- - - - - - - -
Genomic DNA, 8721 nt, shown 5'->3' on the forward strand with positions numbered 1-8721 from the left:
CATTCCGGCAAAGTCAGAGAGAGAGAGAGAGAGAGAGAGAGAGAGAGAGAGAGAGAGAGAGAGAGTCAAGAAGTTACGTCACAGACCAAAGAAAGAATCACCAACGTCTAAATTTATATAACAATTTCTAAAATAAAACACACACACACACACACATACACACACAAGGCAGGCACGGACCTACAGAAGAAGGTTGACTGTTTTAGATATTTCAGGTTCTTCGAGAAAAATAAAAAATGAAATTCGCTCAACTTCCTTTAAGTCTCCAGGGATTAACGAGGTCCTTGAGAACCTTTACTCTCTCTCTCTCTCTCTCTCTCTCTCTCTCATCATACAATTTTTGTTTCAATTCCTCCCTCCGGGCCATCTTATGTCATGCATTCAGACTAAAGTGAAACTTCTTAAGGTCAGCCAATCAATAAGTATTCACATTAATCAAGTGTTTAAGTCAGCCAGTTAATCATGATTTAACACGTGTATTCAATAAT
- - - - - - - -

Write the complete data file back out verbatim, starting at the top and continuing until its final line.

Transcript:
Genomic DNA, 8721 nt, shown 5'->3' on the forward strand with positions numbered 1-8721 from the left:
CATTCCGGCAAAGTCAGAGAGAGAGAGAGAGAGAGAGAGAGAGAGAGAGAGAGAGAGAGAGAGAGTCAAGAAGTTACGTCACAGACCAAAGAAAGAATCACCAACGTCTAAATTTATATAACAATTTCTAAAATAAAACACACACACACACACACATACACACACAAGGCAGGCACGGACCTACAGAAGAAGGTTGACTGTTTTAGATATTTCAGGTTCTTCGAGAAAAATAAAAAATGAAATTCGCTCAACTTCCTTTAAGTCTCCAGGGATTAACGAGGTCCTTGAGAACCTTTACTCTCTCTCTCTCTCTCTCTCTCTCTCTCTCATCATACAATTTTTGTTTCAATTCCTCCCTCCGGGCCATCTTATGTCATGCATTCAGACTAAAGTGAAACTTCTTAAGGTCAGCCAATCAATAAGTATTCACATTAATCAAGTGTTTAAGTCAGCCAGTTAATCATGATTTAACACGTGTATTCAATAAT